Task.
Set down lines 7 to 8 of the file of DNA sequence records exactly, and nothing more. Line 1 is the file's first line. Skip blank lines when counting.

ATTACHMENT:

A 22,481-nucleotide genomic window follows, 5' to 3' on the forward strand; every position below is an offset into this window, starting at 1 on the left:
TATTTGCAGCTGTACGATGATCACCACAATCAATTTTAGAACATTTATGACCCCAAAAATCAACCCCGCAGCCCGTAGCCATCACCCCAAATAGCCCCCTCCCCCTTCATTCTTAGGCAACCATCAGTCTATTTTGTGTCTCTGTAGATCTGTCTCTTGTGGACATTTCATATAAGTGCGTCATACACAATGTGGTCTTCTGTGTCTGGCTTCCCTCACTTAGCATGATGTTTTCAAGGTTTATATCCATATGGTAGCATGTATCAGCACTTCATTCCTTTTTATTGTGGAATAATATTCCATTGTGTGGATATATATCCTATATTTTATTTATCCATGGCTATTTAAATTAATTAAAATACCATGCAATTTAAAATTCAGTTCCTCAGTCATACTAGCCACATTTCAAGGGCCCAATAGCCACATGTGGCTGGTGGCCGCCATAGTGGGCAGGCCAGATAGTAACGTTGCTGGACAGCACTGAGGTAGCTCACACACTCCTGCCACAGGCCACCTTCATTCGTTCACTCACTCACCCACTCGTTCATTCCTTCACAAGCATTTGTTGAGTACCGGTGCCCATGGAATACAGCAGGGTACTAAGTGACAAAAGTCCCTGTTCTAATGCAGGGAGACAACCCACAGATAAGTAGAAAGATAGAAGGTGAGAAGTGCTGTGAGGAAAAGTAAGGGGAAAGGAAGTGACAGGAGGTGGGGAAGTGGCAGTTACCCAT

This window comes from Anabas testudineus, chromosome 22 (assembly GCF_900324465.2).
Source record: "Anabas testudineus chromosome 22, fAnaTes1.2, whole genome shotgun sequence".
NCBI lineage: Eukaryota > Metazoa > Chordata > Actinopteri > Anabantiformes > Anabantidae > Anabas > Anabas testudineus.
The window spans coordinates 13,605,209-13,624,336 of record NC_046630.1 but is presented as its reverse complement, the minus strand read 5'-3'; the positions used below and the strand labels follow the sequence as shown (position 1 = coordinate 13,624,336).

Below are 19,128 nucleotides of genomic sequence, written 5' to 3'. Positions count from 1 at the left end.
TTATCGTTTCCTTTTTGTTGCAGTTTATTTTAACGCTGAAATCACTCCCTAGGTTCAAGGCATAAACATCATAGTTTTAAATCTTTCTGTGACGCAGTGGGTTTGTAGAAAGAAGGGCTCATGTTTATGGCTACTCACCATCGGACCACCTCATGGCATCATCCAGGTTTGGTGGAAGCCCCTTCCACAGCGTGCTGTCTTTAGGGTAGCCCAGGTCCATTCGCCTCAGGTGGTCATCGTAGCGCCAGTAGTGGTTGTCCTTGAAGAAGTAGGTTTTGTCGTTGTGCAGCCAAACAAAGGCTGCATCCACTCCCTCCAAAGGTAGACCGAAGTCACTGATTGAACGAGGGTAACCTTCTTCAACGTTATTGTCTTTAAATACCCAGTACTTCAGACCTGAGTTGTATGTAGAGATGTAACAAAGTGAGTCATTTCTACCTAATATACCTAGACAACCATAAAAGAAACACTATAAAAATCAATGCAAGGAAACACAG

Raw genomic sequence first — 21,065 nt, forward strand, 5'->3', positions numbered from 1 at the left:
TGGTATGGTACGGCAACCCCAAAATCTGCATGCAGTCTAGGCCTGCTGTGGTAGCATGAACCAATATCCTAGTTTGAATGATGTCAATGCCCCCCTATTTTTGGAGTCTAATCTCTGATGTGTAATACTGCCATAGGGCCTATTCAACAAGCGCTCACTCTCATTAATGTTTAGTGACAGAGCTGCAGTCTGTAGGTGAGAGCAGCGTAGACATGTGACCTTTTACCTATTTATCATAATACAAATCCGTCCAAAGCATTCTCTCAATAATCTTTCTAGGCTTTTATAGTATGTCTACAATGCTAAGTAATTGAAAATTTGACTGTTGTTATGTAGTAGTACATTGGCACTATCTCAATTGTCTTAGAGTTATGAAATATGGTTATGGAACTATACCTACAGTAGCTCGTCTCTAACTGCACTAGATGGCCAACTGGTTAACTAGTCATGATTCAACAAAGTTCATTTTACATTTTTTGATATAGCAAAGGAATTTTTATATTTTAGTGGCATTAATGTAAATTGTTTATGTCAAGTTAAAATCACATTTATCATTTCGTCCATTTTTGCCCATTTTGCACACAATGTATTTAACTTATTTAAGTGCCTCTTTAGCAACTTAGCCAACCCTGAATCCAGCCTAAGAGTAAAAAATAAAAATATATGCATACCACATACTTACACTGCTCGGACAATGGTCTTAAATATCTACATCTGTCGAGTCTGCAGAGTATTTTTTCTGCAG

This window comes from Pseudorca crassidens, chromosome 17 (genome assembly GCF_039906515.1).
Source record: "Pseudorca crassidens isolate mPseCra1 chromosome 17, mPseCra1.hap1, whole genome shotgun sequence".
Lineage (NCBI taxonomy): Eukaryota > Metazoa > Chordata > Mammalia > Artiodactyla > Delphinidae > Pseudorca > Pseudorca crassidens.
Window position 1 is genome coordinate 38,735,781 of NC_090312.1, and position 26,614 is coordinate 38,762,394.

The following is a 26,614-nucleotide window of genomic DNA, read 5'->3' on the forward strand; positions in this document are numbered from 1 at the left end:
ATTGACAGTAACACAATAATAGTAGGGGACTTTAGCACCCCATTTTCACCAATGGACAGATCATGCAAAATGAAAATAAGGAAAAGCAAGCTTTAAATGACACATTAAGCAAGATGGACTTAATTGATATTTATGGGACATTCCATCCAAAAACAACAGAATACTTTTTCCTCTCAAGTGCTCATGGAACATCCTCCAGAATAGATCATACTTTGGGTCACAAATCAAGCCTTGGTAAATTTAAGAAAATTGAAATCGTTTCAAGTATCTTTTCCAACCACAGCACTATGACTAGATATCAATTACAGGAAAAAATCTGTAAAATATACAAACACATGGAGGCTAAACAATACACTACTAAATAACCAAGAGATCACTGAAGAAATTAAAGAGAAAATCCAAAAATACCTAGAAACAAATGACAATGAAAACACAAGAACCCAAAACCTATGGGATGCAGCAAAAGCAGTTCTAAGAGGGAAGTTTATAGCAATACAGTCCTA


Below are 19,128 nucleotides of genomic sequence, written 5' to 3'. Positions count from 1 at the left end.
TTATCGTTTCCTTTTTGTTGCAGTTTATTTTAACGCTGAAATCACTCCCTAGGTTCAAGGCATAAACATCATAGTTTTAAATCTTTCTGTGACGCAGTGGGTTTGTAGAAAGAAGGGCTCATGTTTATGGCTACTCACCATCGGACCACCTCATGGCATCATCCAGGTTTGGTGGAAGCCCCTTCCACAGCGTGCTGTCTTTAGGGTAGCCCAGGTCCATTCGCCTCAGGTGGTCATCGTAGCGCCAGTAGTGGTTGTCCTTGAAGAAGTAGGTTTTGTCGTTGTGCAGCCAAACAAAGGCTGCATCCACTCCCTCCAAAGGTAGACCGAAGTCACTGATTGAACGAGGGTAACCTTCTTCAACGTTATTGTCTTTAAATACCCAGTACTTCAGACCTGAGTTGTATGTAGAGATGTAACAAAGTGAGTCATTTCTACCTAATATACCTAGACAACCATAAAAGAAACACTATAAAAATCAATGCAAGGAAACACAG